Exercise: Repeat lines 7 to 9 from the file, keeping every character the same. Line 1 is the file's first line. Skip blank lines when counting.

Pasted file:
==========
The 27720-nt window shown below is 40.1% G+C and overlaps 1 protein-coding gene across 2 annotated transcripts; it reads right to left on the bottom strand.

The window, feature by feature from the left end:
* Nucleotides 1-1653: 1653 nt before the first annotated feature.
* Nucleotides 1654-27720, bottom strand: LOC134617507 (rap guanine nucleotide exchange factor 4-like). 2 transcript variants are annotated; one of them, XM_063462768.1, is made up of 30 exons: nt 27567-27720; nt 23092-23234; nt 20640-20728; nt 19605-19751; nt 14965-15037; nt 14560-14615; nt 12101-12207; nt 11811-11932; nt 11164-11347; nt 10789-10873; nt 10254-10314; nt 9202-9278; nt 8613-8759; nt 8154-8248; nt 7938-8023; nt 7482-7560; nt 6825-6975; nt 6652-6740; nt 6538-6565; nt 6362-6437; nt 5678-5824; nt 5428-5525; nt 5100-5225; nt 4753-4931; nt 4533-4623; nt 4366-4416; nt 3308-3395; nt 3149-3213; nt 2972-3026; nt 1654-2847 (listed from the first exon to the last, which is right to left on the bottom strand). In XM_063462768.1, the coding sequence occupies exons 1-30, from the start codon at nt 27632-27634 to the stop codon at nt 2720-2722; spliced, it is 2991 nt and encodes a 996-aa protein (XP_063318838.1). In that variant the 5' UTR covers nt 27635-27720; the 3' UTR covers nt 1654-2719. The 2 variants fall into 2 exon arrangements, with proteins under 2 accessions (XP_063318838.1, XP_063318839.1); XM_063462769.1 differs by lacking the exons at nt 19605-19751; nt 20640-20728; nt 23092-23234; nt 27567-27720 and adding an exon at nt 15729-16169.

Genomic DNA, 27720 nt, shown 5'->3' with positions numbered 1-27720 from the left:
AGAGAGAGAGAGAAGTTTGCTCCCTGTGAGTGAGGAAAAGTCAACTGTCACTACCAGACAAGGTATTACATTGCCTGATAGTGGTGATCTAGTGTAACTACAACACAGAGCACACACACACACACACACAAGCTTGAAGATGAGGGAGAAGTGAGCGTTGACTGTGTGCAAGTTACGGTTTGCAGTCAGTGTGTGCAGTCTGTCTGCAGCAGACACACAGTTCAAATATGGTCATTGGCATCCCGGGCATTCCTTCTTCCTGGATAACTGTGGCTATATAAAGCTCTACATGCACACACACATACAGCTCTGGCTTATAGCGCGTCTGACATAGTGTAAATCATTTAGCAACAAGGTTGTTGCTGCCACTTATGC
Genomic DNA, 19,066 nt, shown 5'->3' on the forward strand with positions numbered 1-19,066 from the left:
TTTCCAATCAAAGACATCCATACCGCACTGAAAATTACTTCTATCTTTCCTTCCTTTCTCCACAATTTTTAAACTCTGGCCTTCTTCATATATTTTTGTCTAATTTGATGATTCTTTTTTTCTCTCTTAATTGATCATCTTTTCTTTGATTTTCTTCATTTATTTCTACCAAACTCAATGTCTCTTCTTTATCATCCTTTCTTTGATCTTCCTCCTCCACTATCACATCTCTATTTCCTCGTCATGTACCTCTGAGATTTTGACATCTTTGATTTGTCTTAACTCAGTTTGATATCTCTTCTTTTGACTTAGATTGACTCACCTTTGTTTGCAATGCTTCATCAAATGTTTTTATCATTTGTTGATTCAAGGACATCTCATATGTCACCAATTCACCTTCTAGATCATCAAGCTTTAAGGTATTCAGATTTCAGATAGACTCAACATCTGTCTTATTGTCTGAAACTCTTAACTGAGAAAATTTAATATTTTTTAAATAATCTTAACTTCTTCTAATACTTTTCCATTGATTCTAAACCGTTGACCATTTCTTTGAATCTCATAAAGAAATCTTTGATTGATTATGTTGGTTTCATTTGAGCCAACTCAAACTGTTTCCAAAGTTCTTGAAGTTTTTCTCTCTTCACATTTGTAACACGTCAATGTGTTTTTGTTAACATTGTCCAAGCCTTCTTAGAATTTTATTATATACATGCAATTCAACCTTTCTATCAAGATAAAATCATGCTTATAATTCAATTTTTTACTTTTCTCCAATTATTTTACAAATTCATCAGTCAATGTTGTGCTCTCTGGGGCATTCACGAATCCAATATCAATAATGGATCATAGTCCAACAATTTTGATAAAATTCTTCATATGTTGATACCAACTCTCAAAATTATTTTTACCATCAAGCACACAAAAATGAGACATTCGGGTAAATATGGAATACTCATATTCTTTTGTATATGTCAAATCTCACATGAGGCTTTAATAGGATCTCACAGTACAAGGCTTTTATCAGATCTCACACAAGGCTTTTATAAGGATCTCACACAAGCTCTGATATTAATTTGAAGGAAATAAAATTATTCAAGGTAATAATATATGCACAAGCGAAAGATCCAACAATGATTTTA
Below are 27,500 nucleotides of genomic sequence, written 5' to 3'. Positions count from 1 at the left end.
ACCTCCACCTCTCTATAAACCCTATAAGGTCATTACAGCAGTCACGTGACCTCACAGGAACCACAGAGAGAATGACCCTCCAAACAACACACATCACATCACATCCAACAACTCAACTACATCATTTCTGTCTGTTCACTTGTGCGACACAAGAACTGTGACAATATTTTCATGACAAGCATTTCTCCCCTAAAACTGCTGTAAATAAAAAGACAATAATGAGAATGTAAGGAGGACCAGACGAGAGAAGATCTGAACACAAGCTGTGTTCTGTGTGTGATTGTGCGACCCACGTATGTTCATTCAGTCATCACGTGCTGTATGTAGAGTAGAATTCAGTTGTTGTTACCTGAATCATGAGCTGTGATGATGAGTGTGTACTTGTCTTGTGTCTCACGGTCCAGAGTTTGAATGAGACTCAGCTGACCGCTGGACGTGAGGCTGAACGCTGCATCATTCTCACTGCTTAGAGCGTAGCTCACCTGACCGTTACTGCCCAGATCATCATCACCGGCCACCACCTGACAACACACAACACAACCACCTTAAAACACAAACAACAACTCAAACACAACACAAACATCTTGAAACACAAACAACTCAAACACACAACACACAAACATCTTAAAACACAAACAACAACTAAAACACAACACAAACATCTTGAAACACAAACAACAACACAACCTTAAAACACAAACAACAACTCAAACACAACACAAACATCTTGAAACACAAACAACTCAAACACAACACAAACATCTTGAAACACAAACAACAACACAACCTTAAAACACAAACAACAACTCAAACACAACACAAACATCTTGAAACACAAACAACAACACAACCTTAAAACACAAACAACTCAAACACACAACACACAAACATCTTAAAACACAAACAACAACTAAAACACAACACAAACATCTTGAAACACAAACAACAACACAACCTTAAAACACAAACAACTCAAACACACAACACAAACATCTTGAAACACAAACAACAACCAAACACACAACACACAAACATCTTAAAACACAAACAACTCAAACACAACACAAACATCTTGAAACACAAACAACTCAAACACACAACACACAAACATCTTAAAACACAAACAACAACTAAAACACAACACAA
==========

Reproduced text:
Genomic DNA, 19,066 nt, shown 5'->3' on the forward strand with positions numbered 1-19,066 from the left:
TTTCCAATCAAAGACATCCATACCGCACTGAAAATTACTTCTATCTTTCCTTCCTTTCTCCACAATTTTTAAACTCTGGCCTTCTTCATATATTTTTGTCTAATTTGATGATTCTTTTTTTCTCTCTTAATTGATCATCTTTTCTTTGATTTTCTTCATTTATTTCTACCAAACTCAATGTCTCTTCTTTATCATCCTTTCTTTGATCTTCCTCCTCCACTATCACATCTCTATTTCCTCGTCATGTACCTCTGAGATTTTGACATCTTTGATTTGTCTTAACTCAGTTTGATATCTCTTCTTTTGACTTAGATTGACTCACCTTTGTTTGCAATGCTTCATCAAATGTTTTTATCATTTGTTGATTCAAGGACATCTCATATGTCACCAATTCACCTTCTAGATCATCAAGCTTTAAGGTATTCAGATTTCAGATAGACTCAACATCTGTCTTATTGTCTGAAACTCTTAACTGAGAAAATTTAATATTTTTTAAATAATCTTAACTTCTTCTAATACTTTTCCATTGATTCTAAACCGTTGACCATTTCTTTGAATCTCATAAAGAAATCTTTGATTGATTATGTTGGTTTCATTTGAGCCAACTCAAACTGTTTCCAAAGTTCTTGAAGTTTTTCTCTCTTCACATTTGTAACACGTCAATGTGTTTTTGTTAACATTGTCCAAGCCTTCTTAGAATTTTATTATATACATGCAATTCAACCTTTCTATCAAGATAAAATCATGCTTATAATTCAATTTTTTACTTTTCTCCAATTATTTTACAAATTCATCAGTCAATGTTGTGCTCTCTGGGGCATTCACGAATCCAATATCAATAATGGATCATAGTCCAACAATTTTGATAAAATTCTTCATATGTTGATACCAACTCTCAAAATTATTTTTACCATCAAGCACACAAAAATGAGACATTCGGGTAAATATGGAATACTCATATTCTTTTGTATATGTCAAATCTCACATGAGGCTTTAATAGGATCTCACAGTACAAGGCTTTTATCAGATCTCACACAAGGCTTTTATAAGGATCTCACACAAGCTCTGATATTAATTTGAAGGAAATAAAATTATTCAAGGTAATAATATATGCACAAGCGAAAGATCCAACAATGATTTTA
Below are 27,500 nucleotides of genomic sequence, written 5' to 3'. Positions count from 1 at the left end.